The arguments advanced by developed countries led by USA miss basic facts: First, reserve assets in the shape of SDRs are owned reserves and as such are qualitatively different from reserves acquired through international commercial borrowings; Second, the terms and conditions at which commercially borrowed reserves are supplied, reflect more than the borrowers’ own policies and performance on which hinges their credit-worthiness—apart from the fact that such borrowings entail heavy costs.

An allocation of SDRs on regular basis will enable these (developing) countries to have at their command additional liquidity at no cost. Since interest is payable on the net use of SDRs. The fact cannot be ignored that the rich countries continue to approach the issue of a fresh and regular allocation of SDRs in terms of minimum role it can play—to tide over the problem of debt burden— and not in terms of resources to those who need them most for development.

During the period since the first allocation of SDRs, the international monetary system has undergone a number of structural changes. The first of these was the suspension of the convertibility of official US dollar balances into gold in August 1971. Second was the breakdown of the system of fixed exchange rates and the advent of greater exchange rate flexibility.

Third was the expansion and integration of international credit markets, particularly those involving bank assets and liabilities. And fourth was the growth in the importance of currencies other than the US dollar in official reserves. According to the authors of the IMF Occasional Paper, “these structural changes significantly altered the mechanisms through which reserves are provided and have had far-reaching consequences for the international monetary system as a whole.”

They point out that since the first allocation of SDRs, increasing attention has been paid to the potential contribution of the SDR to the stability of the international monetary system. The argument has been made that excessive borrowing could be avoided or reduced if reserves were regularly supplied through different channels, particularly by allocating SDRs.

In addition, they observe, it has been suggested that the SDR might play a role in controlling the amount of international liquidity. It is a pity that in spite of the stated objective of making SDR the principal reserves asset of the international monetary system, the IMF could not so far achieve consensus on the contribution of SDR to the creation and distribution of international reserves.

Consequently, SDR’s role in the system has been minimal and the reserve currencies, particularly the US dollar, continue to dominate the supply of international reserves. Nevertheless, SDR remains the only reserve asset through which the IMF can effectively regulate the amount and distribution of international reserves. Every effort should, therefore, be made to strengthen the role of SDR as a component of international reserves as well as a unit of account.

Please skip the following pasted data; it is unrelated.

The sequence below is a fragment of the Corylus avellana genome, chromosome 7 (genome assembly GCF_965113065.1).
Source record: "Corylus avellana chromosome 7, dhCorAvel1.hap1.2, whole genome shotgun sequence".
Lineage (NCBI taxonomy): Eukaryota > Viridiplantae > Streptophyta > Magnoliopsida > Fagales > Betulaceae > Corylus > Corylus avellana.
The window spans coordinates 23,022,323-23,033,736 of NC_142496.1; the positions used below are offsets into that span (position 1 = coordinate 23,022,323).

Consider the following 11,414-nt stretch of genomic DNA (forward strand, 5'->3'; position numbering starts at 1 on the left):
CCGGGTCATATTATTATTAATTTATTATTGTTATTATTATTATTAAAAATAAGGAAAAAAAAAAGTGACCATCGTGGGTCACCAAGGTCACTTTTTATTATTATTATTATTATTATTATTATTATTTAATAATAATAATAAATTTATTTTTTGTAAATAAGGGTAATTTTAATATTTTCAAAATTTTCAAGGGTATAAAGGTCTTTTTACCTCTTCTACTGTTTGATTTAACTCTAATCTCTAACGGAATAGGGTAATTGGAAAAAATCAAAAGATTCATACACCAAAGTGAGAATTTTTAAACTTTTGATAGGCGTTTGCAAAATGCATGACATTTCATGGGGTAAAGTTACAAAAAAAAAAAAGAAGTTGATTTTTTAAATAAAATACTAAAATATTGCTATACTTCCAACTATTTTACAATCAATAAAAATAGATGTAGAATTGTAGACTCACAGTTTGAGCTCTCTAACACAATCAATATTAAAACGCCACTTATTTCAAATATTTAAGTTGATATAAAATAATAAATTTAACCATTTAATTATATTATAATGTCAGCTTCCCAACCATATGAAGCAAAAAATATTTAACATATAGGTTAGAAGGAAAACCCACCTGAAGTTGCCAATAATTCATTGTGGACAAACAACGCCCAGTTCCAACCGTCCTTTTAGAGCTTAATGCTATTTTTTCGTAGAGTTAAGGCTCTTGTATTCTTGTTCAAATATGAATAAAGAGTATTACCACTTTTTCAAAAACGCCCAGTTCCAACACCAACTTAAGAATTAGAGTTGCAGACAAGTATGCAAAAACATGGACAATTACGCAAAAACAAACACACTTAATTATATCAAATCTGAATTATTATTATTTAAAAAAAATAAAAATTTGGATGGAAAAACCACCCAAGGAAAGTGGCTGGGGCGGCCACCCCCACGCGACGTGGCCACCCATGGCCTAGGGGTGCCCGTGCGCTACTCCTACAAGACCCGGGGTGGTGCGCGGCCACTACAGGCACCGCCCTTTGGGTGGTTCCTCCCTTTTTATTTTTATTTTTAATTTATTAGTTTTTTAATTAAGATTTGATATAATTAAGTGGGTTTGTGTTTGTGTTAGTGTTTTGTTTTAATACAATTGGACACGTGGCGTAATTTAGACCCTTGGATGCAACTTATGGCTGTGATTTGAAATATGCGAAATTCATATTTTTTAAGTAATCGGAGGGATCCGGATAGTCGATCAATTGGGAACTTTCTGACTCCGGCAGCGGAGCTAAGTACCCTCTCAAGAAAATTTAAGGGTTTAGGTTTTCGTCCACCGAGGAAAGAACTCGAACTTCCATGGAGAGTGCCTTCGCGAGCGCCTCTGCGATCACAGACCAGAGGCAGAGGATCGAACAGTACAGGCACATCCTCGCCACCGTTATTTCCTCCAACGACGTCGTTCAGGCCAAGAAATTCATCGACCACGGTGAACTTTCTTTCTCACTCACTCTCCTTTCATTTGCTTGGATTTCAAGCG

SDRs and Substitution Account:

Unlike gold which became an international currency because of its intrinsic value or the domestic currencies like sterling or the dollar that became international currencies because of their strength, convenience and general acceptability, SDRs, came into existence as international money by a decision of the international community setting up a system of right, duties and obligations relating to the holding and use of the new reserve asset.

Its most distinguished feature being that these rights are created deliberately from time to time, by agreement of the international community in agreed quantities and distributed amongst the member-countries on agreed principles. Already there is a demand from certain countries to create more SDRs beyond 1988 but there are differences on the quantum or magnitude of additional creation for which the discussions go on as is evident by the Fund meetings held at different places up to 1988.

Despite differences the general consensus amongst countries was that more SDRs should be created beyond 1988 onwards for the problems facing the inter-relationships governing resource flows between the third world and the rest of the world are dispassionately analyzed— taking into account the massive terms of trade loss that the third world has suffered—the creation of SDRs and their fair distribution cannot but be taken up urgently.